Recently, I had the pleasure of presenting to a really smart group of credit union leaders about social media at the CUES School of Strategic Marketing. But I only had 30 minutes on the agenda – how do you cover such a sprawling topic in such a tiny timeframe? Lucky for me, the group was focused and we got right down to business tackling three big challenges of managing a social media program:
- Risk Management
- Resource Management
- Culture Management
We hear the first two challenges all the time from our clients. These are widely recognized as pain points, holding many financial institutions back from good engagement and sometimes from being in the social space at all. The third challenge, managing the interaction between an organization’s culture and its social media, is something I don’t think we’re talking about enough, which is exactly why it’s on the list. (If any of these sound familiar to your organization, let’s talk!)
In the third section of my presentation, there was one little line buried in the middle of a slide that I really wish we had more time to give. At least, it should have been a headline. Actually, it could have been the whole half hour. Not because it’s especially original, but because it’s a “back to basics” approach that we all need to remind ourselves about sometimes:
“Social media is social first, then media.”
This is why we struggle to place social media in our traditional owned/earned/paid media model. It’s owned, though platforms continually remind us that we’re playing in their sandbox. It’s earned, if we’re doing it right. More and more, it also needs to be paid, as the formula for gaining reach is being further monetized.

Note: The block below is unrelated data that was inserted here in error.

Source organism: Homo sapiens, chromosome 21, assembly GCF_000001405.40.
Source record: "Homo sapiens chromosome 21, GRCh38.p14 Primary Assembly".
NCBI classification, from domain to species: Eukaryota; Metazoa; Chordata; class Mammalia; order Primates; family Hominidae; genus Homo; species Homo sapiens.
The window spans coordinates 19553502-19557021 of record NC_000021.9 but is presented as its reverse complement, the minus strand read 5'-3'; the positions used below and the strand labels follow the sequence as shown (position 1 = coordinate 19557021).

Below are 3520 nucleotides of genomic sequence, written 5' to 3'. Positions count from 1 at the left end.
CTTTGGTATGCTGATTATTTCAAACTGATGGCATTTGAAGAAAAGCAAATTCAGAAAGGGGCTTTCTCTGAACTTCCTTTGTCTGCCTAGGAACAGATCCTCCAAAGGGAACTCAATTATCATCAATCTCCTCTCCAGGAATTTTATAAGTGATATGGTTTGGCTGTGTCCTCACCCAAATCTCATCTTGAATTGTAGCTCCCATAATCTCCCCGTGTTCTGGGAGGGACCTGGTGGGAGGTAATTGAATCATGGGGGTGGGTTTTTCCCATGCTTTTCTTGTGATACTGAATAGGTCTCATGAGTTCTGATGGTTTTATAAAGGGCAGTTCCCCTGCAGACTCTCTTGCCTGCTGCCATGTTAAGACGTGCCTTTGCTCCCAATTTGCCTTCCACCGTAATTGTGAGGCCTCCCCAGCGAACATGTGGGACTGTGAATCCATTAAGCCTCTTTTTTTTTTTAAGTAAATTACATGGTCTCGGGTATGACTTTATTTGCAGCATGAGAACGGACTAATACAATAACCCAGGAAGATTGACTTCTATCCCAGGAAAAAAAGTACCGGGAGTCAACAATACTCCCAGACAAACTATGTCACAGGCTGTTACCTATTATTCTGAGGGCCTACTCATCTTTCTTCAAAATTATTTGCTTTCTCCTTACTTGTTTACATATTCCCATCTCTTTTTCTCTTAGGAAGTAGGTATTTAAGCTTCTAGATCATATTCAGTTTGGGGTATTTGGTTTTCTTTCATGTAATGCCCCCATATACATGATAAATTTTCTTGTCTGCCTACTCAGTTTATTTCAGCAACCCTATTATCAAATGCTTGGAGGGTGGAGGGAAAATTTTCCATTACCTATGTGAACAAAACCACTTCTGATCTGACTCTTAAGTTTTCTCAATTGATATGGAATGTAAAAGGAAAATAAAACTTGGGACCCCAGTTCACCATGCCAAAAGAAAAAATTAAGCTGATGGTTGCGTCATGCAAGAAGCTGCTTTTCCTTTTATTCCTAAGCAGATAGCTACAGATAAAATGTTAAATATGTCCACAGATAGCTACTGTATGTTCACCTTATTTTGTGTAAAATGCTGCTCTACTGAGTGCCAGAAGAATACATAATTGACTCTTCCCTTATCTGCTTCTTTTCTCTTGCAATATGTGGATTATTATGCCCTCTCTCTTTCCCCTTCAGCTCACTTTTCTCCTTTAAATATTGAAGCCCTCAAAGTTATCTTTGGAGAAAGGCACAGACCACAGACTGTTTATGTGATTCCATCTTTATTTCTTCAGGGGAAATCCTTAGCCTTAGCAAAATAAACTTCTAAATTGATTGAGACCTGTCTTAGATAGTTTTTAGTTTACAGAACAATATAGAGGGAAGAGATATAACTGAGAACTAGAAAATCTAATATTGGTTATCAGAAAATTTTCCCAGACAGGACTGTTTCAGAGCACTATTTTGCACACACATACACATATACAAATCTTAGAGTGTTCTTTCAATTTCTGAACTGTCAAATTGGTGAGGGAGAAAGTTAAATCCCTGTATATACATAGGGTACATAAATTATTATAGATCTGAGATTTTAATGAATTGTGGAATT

But a “social first” approach means focusing on the social merit of our content before we think about the media model. If our content doesn’t engage real people in the real world, it’s not going to fare better in the virtual world, no matter how much we spend to boost it.
A simple way to assess content for social merit is to treat your colleagues as a casual focus group. Share it with them and see how they respond.
- Do they find the idea informative or delightful?
- Do they express a genuine emotion, or have a good laugh?
- Do they talk about it, and tell other people?
- Does it shift the way they think about the topic?
- Does it inspire them to be generative – to share their own stories or build on yours somehow?
If you see these reactions, you’re on the right track. If not, your content isn’t ready for social media.
Don’t get me wrong, the core insights driving your social media program should come from deep understanding of, and empathy for, your external target audiences. But tapping your coworkers for a reaction to specific content can gain you some great insights too. And they’re sitting right over there.
So the next time I get to speak on social media, I won’t make the cardinal mistake of burying the lead. I hope that the attendees at the CUES School had many takeaways from our 30 minutes together. I certainly learned a lot listening to them. But if they only remember 30 seconds, I hope it includes putting social first.
Recently, my colleague Kristiana Lockman published a great piece about harnessing the talents and passions of your internal stakeholders to make your social media program successful. This speaks more directly to that third critical area of challenge, culture management. If your social media strategy doesn’t have a robust section for engaging your internal brand advocates, this will be a terrific place to start.
Kristiana and I will be doing a webinar on September 4th called Is Your Social Media Program Anti-Social: Why financial institutions need to make their social media more social (and how you can start today). It will include plenty of practical tips and tools – we hope you’ll join us!